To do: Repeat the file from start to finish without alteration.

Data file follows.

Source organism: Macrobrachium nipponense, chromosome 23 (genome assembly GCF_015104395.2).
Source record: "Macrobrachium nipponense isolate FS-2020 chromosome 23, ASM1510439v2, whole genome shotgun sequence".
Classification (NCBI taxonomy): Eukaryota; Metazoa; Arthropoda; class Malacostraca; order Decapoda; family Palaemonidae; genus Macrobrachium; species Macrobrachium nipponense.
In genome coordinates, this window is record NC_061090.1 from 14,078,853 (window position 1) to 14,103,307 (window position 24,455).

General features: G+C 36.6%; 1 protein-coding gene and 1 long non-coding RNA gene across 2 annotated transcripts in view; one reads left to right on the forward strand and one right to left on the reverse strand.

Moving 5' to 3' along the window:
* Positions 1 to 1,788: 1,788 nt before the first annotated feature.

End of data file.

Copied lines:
Source organism: Macrobrachium nipponense, chromosome 23 (genome assembly GCF_015104395.2).
Source record: "Macrobrachium nipponense isolate FS-2020 chromosome 23, ASM1510439v2, whole genome shotgun sequence".
Classification (NCBI taxonomy): Eukaryota; Metazoa; Arthropoda; class Malacostraca; order Decapoda; family Palaemonidae; genus Macrobrachium; species Macrobrachium nipponense.
In genome coordinates, this window is record NC_061090.1 from 14,078,853 (window position 1) to 14,103,307 (window position 24,455).

General features: G+C 36.6%; 1 protein-coding gene and 1 long non-coding RNA gene across 2 annotated transcripts in view; one reads left to right on the forward strand and one right to left on the reverse strand.

Moving 5' to 3' along the window:
* Positions 1 to 1,788: 1,788 nt before the first annotated feature.